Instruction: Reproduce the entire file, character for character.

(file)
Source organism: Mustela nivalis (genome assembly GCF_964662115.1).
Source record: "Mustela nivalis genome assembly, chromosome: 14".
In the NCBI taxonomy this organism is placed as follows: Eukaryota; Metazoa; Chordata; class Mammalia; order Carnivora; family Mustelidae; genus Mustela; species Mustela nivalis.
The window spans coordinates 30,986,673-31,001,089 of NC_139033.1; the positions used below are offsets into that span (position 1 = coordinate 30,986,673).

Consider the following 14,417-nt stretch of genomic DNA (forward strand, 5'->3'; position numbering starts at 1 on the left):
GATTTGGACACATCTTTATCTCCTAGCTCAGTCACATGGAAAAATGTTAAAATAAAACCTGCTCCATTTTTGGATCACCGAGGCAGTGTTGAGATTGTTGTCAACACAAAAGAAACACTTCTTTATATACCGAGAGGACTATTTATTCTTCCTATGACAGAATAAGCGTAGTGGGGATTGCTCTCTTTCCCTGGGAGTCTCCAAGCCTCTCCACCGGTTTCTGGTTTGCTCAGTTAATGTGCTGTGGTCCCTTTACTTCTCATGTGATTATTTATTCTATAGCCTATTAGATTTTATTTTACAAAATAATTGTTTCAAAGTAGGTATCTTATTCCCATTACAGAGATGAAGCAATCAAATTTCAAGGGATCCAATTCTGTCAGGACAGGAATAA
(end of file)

Source organism: Mustela nivalis (genome assembly GCF_964662115.1).
Source record: "Mustela nivalis genome assembly, chromosome: 14".
In the NCBI taxonomy this organism is placed as follows: Eukaryota; Metazoa; Chordata; class Mammalia; order Carnivora; family Mustelidae; genus Mustela; species Mustela nivalis.
The window spans coordinates 30,986,673-31,001,089 of NC_139033.1; the positions used below are offsets into that span (position 1 = coordinate 30,986,673).

Consider the following 14,417-nt stretch of genomic DNA (forward strand, 5'->3'; position numbering starts at 1 on the left):
GATTTGGACACATCTTTATCTCCTAGCTCAGTCACATGGAAAAATGTTAAAATAAAACCTGCTCCATTTTTGGATCACCGAGGCAGTGTTGAGATTGTTGTCAACACAAAAGAAACACTTCTTTATATACCGAGAGGACTATTTATTCTTCCTATGACAGAATAAGCGTAGTGGGGATTGCTCTCTTTCCCTGGGAGTCTCCAAGCCTCTCCACCGGTTTCTGGTTTGCTCAGTTAATGTGCTGTGGTCCCTTTACTTCTCATGTGATTATTTATTCTATAGCCTATTAGATTTTATTTTACAAAATAATTGTTTCAAAGTAGGTATCTTATTCCCATTACAGAGATGAAGCAATCAAATTTCAAGGGATCCAATTCTGTCAGGACAGGAATAA